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AN/FPS-17 Space Surveillance Radar

Description of the radar set, tactical-technical characteristics

Figure 1: D.S. Kennedy parabolic reflector, 175 feet high by 110 feet wide

frequency: 175 … 215 MHz (VHF-band)
pulse repetition time (PRT):
pulse repetition frequency (PRF): 30 Hz
pulsewidth (τ): 2000 µs
receiving time:
dead time:
peak power: 1.2 MW per beam
average power:
instrumented range:
range resolution:
hits per scan:
antenna rotation:

AN/FPS-17 Space Surveillance Radar

AN/FPS-17 was a detection radar for Soviet missiles. It was part of the Ballistic Missile Early Warning System (BMEWS). This was the first surveillance radar system designed to detect objects in space. The AN/FPS-17 radar was also the first demonstration of pulse compression in an operational radar system.

General Electric was the contractor and Lincoln Laboratory was the subcontractor.[1]

The AN/FPS-17 was conceived, designed, built, and installed for operation in about 16 month. Installed at Laredo AFB in Texas, the first AN/FPS-17 was used to track rockets launched from White Sands, New Mexico. Units were installed in the late 1950s at Shemya Island in the Aleutians and in Turkey. The unit at Shemya subsequently was replaced by the Cobra Dane (AN/FPS-108) radar.[2]

The first installation (designated AN/FPS-17, XW-1) at Diyarbakir was originally intended to provide mere surveillance of the USSR’s missile test range at Kapustin Yar south of Stalingrad-that is to detect missile launchings. The data it came to produce, however, transcend surveillance, permitting the derivation of missile trajectories, the identification of earth satellite launches, the calculation of a satellite’s ephemeris (position and orbit), and the synthesis of booster rocket performance.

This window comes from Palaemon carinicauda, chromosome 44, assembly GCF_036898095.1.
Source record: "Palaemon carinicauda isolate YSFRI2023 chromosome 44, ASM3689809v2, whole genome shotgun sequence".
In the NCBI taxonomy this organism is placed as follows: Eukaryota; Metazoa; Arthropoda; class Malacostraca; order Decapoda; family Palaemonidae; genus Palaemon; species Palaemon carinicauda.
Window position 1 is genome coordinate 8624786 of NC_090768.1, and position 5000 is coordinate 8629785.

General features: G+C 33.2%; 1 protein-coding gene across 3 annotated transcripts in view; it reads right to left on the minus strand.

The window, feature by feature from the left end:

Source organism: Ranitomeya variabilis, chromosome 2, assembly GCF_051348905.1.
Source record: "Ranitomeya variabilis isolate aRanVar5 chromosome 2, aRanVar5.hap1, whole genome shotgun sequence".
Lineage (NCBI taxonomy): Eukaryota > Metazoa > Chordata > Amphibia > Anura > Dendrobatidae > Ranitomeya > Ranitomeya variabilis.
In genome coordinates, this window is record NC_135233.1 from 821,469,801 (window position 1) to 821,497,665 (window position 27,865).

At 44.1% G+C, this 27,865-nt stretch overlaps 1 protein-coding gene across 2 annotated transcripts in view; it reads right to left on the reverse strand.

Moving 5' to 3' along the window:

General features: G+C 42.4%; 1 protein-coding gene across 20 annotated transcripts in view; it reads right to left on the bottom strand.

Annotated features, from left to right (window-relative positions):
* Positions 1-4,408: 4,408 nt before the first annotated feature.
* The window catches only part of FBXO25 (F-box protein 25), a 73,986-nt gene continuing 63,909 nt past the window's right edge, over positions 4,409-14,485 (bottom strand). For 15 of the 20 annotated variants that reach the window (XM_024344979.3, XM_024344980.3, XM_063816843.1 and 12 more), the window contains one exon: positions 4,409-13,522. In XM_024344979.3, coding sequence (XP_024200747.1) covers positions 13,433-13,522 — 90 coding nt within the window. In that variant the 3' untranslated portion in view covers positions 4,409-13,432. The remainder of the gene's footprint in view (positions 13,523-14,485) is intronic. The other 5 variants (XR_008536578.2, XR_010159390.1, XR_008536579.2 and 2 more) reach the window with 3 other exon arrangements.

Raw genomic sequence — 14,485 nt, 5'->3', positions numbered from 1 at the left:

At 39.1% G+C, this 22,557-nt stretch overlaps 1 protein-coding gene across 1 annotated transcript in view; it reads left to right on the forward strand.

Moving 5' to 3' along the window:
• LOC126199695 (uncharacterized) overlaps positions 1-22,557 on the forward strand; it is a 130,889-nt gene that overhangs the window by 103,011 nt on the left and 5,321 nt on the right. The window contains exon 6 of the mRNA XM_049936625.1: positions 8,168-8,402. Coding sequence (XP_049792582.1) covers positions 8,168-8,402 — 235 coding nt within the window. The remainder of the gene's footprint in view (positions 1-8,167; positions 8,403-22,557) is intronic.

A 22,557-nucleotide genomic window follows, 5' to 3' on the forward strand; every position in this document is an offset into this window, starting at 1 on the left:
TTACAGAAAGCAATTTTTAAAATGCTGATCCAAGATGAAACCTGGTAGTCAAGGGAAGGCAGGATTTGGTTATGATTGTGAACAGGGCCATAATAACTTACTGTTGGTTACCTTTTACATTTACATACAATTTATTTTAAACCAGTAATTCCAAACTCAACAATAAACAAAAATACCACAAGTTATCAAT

The original antenna installation was a large fixed-fence parabolic reflector built by D.S. Kennedy & Co company feet, 175 feet high by 110 feet wide, Standard GE high-power television transmitters, modified for pulse operation, radiating in the frequency range 175 to 215 megacycles were used at the beginning. Surveillance was carried out by six horizontal beams over the Kapustin Yar area.

In 1958 a second antenna, 150 feet high by 300 feet long, and new 12-megawatt transmitters were installed as part of a modification kit which provided three additional horizontal beams, a seven-beam vertical fan, and greater range capability.

The success achieved by this fixed-beam radar has led to the co-location with it of a tracking radar (AN/FPS-79) which, beginning in mid-1964, has given an additional capability for estimating the configuration and dimensions of satellites or missiles and observing the reentry of manned or unmanned vehicles.

In May 1960 the AN/FPS-17 Detection Radar on Shemy AFB became operational. Have Stare was apparently considered for installation at Pirinclik (Diyarbakir), Turkey, which currently operates an American AN/FPS-79 tracking radar, following the December 1995 decommissioning of its AN/FPS-17 system.[3]

Picture gallery of AN/FPS-17 Space Surveillance Radar

Figure 2: Aerial view of the airbase in Diyarbakir about the mid-50s

Sources and ressorces:

  1. Melvin L. Stone and Gerald P. Banner: ''Radars for the Detection and Tracking of Ballistic Missiles, Satellites, and Planets''
    in Lincoln Laboratory Journal, Volume 12, Number 2, 2000, S.217 (online PDF)
  2. Jane’s Radar and Electronic Systems, 6th edition, Bernard Blake, ed. (1994), p. 78.
  3. GlobalSecurity.org AN/FPS-17 Space Surveillance Radar